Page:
a couple snorkeling towards a tropical beach in shallow water

Can You Fly After Snorkeling – Is There A Danger?

Those new to the concepts of water based activities, especially those involved in tropical paradises do much research. One they hear is that Scuba divers can’t fly straight after a dive.

They have to wait a recommended 24 hours before getting on an aircraft. If they are not familiar with the reason, many envisage the same question related to snorkeling, especially if they’ve already booked flights and packages.

So, does a snorkeler have to wait to fly? Can you fly straight after snorkeling?

A snorkeler does not have to wait any length of time before getting on a plane. Scuba divers do it because they breathe compressed air underwater and risk barotrauma. A snorkeler does not breathe compressed air, the depths they will likely go to aren’t deep enough, and the length of time at different pressures is limited.

So if you’ve booked a package and a flight, don’t worry. This article will guide you through why the question is asked, why you probably shouldn’t worry, along with a few exceptions to the rule, that are important to know.

Why The Question

The question arises because even if you aren’t familiar with snorkeling or scuba diving from a practical point of view, almost everyone has heard of a symptom called the bends.

The bends is a condition that can arise in scuba divers when they ascend from depths too quickly.

Even if you’ve never read about it, you will have seen it in Hollywood movies or general conversation.

Without knowing what causes it, it’s reasonable to assume it’s something about diving underwater, as there are similarities in the two sports.

Let’s walk through why scuba divers have the risk, and why it does not apply to a typical snorkeler.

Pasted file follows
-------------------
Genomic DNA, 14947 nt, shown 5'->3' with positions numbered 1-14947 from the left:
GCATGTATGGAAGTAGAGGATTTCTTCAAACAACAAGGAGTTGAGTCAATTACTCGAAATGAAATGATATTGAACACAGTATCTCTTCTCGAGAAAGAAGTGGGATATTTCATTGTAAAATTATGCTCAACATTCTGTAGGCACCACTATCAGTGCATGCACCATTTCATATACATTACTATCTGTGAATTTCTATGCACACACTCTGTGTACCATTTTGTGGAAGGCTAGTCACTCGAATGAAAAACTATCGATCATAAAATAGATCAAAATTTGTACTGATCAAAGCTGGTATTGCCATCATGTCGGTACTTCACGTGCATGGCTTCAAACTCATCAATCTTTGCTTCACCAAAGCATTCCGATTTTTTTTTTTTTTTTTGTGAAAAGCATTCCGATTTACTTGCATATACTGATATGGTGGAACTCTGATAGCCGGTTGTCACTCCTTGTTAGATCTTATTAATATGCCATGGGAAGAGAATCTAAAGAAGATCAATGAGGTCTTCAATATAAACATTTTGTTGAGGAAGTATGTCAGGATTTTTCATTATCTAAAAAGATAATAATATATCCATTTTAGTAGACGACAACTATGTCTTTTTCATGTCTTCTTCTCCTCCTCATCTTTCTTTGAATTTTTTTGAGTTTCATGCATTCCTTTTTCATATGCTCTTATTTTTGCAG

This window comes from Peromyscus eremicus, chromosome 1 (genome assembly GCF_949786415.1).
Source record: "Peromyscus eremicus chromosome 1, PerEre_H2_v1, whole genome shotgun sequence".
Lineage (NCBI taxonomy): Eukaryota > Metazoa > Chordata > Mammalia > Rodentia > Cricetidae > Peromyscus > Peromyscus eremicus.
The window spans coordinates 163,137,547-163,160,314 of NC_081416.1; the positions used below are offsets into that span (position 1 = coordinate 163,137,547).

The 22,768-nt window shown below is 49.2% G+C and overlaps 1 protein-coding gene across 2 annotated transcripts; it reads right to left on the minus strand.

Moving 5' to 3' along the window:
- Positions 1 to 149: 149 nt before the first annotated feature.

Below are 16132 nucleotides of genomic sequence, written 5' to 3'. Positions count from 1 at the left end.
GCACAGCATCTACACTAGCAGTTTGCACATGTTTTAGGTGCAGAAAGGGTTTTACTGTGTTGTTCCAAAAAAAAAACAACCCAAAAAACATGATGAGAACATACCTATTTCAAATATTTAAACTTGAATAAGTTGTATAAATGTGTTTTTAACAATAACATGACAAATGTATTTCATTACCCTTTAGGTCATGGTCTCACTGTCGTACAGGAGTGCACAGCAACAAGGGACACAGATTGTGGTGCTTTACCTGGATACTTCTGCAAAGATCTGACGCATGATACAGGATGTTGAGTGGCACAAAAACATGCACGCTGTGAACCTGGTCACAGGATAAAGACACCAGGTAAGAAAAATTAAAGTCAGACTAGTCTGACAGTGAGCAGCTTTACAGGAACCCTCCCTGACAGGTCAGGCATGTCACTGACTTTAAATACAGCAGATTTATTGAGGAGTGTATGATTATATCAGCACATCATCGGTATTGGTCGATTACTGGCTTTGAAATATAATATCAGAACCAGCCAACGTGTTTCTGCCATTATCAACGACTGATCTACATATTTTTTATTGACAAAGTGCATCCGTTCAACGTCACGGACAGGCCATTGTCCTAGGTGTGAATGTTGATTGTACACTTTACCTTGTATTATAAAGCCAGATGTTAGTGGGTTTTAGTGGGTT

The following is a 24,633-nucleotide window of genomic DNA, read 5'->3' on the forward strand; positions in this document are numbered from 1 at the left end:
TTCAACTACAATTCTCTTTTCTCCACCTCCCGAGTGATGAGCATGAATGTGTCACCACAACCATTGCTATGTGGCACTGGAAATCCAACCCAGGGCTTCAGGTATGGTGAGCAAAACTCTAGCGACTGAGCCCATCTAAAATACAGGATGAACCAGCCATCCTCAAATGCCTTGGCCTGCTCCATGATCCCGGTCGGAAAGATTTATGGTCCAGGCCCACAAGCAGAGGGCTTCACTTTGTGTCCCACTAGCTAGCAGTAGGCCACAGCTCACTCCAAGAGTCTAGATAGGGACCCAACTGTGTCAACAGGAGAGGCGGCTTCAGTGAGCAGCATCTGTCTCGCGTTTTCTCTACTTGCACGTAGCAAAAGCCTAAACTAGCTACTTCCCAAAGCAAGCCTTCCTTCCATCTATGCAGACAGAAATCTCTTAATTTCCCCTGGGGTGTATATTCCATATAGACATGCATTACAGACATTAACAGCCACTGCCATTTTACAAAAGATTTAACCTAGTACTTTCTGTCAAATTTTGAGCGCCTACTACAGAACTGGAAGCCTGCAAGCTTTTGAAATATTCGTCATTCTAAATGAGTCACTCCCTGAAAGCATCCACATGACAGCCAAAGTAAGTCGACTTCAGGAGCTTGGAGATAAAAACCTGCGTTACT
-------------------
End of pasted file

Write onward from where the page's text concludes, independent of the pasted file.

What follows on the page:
a female snorkeling in rocky water with depths

Why Scuba Divers Have To Wait 24 Hours Before Flying

The bends, also called ‘nitrogen narcosis’ or ‘barotrauma’ is often associated with scuba divers and is a condition that manifests in the human body when it’s subjected to rapid changes in pressure.

The pressure change can also happen in flights, as well as the depths of the sea.

Standing on land at sea level is called atmospheric pressure. For every 33 feet, you descend in the water you can add another atmosphere of pressure.

Also relevant is the fact that natural air, as well as compressed air is 78% nitrogen and 21% oxygen.

A scuba diver at depth will be breathing compressed air at a higher surrounding pressure. At depths that nitrogen is absorbed into the body, but is naturally expelled.

If a diver ascends to the surface to quickly the body cannot expel the nitrogen fast enough and ‘air bubbles’ form in the blood and tissue. It can produce headaches, and joint pain, but in the most severe cases it can be fatal.

Scuba divers have an ascent rate recommended at 9m per minute so the body can adjust safely to the changing pressure.

Even when at the surface scuba divers still might have an elevated level of nitrogen in the blood and body tissues.

As an aircraft is a changing pressure environment, scuba divers are informed to wait for 24 hours until the nitrogen in their body will be expunged.

Why This Shouldn’t Worry Snorkelers

So, scuba divers need to wait so that the nitrogen in their bodies gets expelled. The key critical points to ponder are;